I’ve never been much of a radio listener. I enjoy music of course, but always hated talk radio. Growing up on road trips when my parents would turn on talk radio or sports I thought it was the worst thing in the world. But the worst of the worst was when they turned on NPR – UGH. In my mind, NPR was an old-person radio station with boring news by boring people who have boring, monotonous voices.
I had a very negative connotation of NPR for years, until just last week.
As I’ve stated previously, we recently gave up cable and one of the things I miss most is watching/listening to The Today Show in the mornings while getting ready for work. When husband said there was a new NPR app he wanted to listen to in the mornings, I was hesitant to try it, but wanted something to fill the void even if it was the old-person radio.
NPR One is similar to Pandora – you can skip the segments you don’t want to hear and mark what you find interesting so it caters content to you. Guess what … it’s incredible.
I do still have a problem with the monotonous voices (I know, that’s just radio, but I guess I need more flair than that). But the content is fascinating. I’ve realized I don’t necessarily enjoy listening to the typical news segments, local, national or global, but I love the random stories I would never hear otherwise.
Here’s a few things I’ve learned from NPR this week …
- There are things called Morning Glory Raves. Strip away the drugs and alcohol typical to a rave, keep the loud music and energetic dancing and do it at 6:30am on a weekday. There are smoothie and espresso bars. People bring their kids. It’s a family-friendly party before work and school, and it sounds amazing. Currently only in London, Bangalore, Sydney, New York and San Fran, I’m thinking of starting one in Bentonville.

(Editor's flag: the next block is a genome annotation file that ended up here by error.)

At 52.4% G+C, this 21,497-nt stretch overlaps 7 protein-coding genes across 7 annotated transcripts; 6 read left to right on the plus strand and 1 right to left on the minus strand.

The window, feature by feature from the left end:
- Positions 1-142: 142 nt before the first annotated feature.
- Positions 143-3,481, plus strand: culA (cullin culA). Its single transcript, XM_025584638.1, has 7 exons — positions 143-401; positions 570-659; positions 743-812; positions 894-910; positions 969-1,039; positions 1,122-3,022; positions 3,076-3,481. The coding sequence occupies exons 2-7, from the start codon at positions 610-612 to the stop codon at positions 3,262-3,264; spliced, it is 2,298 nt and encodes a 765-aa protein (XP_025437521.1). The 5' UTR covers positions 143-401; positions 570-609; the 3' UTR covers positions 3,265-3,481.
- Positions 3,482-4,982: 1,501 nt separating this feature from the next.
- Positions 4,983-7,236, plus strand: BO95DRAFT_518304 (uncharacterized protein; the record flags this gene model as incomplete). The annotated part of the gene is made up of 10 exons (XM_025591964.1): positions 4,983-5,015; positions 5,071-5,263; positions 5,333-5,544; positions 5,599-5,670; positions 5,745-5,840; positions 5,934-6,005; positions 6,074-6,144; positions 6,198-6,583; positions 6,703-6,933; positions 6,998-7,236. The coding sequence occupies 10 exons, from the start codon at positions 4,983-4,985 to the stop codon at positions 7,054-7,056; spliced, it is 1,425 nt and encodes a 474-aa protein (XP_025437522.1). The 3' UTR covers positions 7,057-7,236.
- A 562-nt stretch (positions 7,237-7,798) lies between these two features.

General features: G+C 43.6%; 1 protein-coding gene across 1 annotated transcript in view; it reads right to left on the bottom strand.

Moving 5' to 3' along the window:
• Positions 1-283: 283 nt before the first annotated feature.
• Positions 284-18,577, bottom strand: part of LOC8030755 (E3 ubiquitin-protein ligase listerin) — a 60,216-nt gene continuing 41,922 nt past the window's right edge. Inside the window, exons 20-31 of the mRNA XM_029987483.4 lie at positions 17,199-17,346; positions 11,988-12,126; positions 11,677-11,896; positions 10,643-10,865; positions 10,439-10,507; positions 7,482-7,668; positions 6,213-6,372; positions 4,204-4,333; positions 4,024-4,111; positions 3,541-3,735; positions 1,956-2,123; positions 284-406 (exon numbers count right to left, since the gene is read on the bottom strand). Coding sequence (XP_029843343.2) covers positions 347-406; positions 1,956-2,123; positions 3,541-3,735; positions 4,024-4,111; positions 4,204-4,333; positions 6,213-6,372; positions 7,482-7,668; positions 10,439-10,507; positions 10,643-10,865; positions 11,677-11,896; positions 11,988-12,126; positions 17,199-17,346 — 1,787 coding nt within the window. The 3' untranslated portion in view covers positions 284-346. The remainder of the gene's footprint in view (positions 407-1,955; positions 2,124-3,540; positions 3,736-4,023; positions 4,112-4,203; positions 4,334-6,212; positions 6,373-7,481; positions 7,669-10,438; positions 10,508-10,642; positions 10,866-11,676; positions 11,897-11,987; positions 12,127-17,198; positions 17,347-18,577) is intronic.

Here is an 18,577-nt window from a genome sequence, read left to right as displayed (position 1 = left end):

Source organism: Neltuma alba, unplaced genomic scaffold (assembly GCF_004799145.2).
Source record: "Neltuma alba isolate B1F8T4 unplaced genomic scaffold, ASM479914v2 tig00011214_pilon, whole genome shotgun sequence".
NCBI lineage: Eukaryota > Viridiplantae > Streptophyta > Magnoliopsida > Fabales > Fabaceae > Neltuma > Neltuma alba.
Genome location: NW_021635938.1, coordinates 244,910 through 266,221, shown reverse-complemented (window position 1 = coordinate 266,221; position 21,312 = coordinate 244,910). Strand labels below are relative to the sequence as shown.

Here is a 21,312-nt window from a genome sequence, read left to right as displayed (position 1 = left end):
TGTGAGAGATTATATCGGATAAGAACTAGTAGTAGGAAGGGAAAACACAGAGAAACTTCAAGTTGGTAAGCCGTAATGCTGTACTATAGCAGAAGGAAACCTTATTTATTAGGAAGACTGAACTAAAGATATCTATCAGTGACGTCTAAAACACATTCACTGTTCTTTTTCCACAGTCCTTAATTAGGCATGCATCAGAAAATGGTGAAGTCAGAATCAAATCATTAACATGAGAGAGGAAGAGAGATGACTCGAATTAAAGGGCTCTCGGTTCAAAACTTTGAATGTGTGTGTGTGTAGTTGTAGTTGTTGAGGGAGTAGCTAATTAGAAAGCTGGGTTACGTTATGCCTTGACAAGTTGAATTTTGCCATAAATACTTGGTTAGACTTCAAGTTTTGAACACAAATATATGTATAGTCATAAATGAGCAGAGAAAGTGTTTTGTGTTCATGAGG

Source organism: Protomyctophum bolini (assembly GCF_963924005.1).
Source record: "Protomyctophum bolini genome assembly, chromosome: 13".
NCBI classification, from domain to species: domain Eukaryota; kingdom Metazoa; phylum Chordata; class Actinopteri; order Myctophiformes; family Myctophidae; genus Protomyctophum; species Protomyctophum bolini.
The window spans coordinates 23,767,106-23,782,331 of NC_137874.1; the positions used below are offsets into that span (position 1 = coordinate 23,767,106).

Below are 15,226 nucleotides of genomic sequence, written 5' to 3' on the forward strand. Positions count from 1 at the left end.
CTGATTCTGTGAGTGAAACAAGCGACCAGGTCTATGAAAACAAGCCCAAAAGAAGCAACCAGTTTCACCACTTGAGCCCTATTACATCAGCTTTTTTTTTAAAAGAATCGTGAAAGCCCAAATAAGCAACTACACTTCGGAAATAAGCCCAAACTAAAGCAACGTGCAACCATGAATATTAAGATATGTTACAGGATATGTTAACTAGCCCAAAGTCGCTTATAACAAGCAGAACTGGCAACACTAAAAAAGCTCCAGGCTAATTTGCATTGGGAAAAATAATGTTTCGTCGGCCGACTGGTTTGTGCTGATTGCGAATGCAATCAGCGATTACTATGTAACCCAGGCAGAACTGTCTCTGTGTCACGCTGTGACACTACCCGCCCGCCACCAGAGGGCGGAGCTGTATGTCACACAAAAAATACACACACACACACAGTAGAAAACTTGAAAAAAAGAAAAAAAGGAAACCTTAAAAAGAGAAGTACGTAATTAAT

- Guys are more likely to say “uh” and girls are more likely to say “um.” When people say “uh” they’re searching for what to say and when they say “um” they’re searching for how to say it. Fascinating.
- Hops, a main ingredient in craft beer, is steadily rising in price due to the increasing popularity of craft beers in the US.
- There are only 1,600 pandas in the entire world and 300 are in captivity. One of those 1,600 had triplets this week, which is extremely extremely rare.
- Of all the U.S. currency in the world, nearly 80% is in $100 bills. That’s about a trillion dollars. One economist is suggesting doing away with the bill because it’s beneficial mostly to criminals (drug lords, human traffickers, etc.) to smuggle money more easily.
Where else but NPR would I have learned all of this as well as kept abreast on what’s happening with Ebola, Ferguson, Mo. and the interstate construction in Arkansas?
I guess I’m officially a convert, and I can’t wait for the day when my kids think I’m an old, boring person listening to talk radio on road trips.